25 Jan 2021 -
I’ve been thinking about creating a blog where I could register thoughts and things I learn during my experience as a programmer for a long time. Always waiting for a better occasion, I started piling up some resources I found helpful in the last year. “Eventually, I’ll post them somewhere”. In the last weeks, inspired by a thread on Twitter and some answers, I decided it was time to start and try this out.
This post tries to informally list some good resources, so that beginners and people coming back to C++ after a pause can find some pointers guiding them.
Hopefully, this will help someone!
For context, 2020 was the year I decided to “get back” at C++ after a negative experience with it in my first years of university. Probably, I never searched hard enough for good resources; maybe, I was scared by the reputation the language has. In hindsight, I wasn’t looking in the right direction for sure. I have heard that the good resources available to anyone greatly increased in the last years too.
When I started searching, I was pretty surprised to see there were so many. Selecting good ones and avoiding misleading ones can be tough too, especially for a beginner. I admit I was lucky in meeting very good ones at my first shot.
In my experience, when talking to other students about C++, what frequently comes up is pointers, references, object, classes, memory management and… how scary they can all be.
Until last year, I was pretty confused about all these concepts dancing around in my memory. “What’s a pointer?”, “what’s a reference?”, “should I sprinkle
new whenever I create an object?” and so on.
First things first, then. I’d definitely recommend to approach C++ basics before exploring the rest of the language. Where to start? I can recommend binge-watching Kate Gregory’s courses including:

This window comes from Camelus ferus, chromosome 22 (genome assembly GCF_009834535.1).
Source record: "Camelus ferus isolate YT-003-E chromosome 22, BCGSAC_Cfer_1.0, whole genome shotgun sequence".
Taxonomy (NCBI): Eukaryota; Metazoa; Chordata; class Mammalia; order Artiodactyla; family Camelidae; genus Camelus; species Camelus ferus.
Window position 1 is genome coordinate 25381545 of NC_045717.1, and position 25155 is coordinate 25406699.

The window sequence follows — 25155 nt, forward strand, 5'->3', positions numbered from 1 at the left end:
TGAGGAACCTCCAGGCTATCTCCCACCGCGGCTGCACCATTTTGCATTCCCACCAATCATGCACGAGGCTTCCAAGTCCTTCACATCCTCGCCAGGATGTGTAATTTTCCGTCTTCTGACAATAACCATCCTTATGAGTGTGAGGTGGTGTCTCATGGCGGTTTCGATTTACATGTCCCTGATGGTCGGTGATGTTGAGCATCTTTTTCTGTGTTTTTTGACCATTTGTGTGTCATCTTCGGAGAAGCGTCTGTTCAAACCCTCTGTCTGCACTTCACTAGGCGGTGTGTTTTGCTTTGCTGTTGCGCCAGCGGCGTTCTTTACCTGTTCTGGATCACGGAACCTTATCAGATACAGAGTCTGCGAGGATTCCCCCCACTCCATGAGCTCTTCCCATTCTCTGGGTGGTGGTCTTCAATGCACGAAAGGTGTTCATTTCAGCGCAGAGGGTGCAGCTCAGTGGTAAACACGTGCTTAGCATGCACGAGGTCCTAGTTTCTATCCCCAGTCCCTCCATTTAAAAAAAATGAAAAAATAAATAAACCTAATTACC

They are clear, concise and promote good practices, which is something you want to assimilate as soon as possible from people proficient with this language. Follow those practices, they’ll spare you headaches and a lot of debugging time.
Another series of videos I appreciated in my learning process was Yan “TheCherno” Chernikov’s series about C++. I would recommend watching this following their release dates: even if they are not structured as Kate Gregory’s courses because of Youtube’s nature, they guide you through concepts from simpler ones to more advanced ones, with plenty of examples and curious notes.
If you are looking for a welcoming, inclusive community that can help you through your learning process, you should definitely look at #include<c++> and their Discord server. There are lots of ideas, interesting cues on where to look, experienced people and others learning the language. Also note that the site has a page with other valuable resources which you may want to look at.
Once you are done exploring the fundamentals and the basics of C++, you may want to delve into a specific feature that made you curious. Here’s some talks I found interesting; these helped me understanding some concepts better and I found even more value by watching them more than once.
std::anytogether with tuples and pairs; Arthur O’Dwyer will explain some idiomatic ways to use them and how you can use these tools.
Once you are done with these, you may have different questions about other details of some features; you may want to know more about standards and what’s different about each of them (and why they are important); you may want to discover even more about the standard library. That’s great, and… I have some more suggestions for you.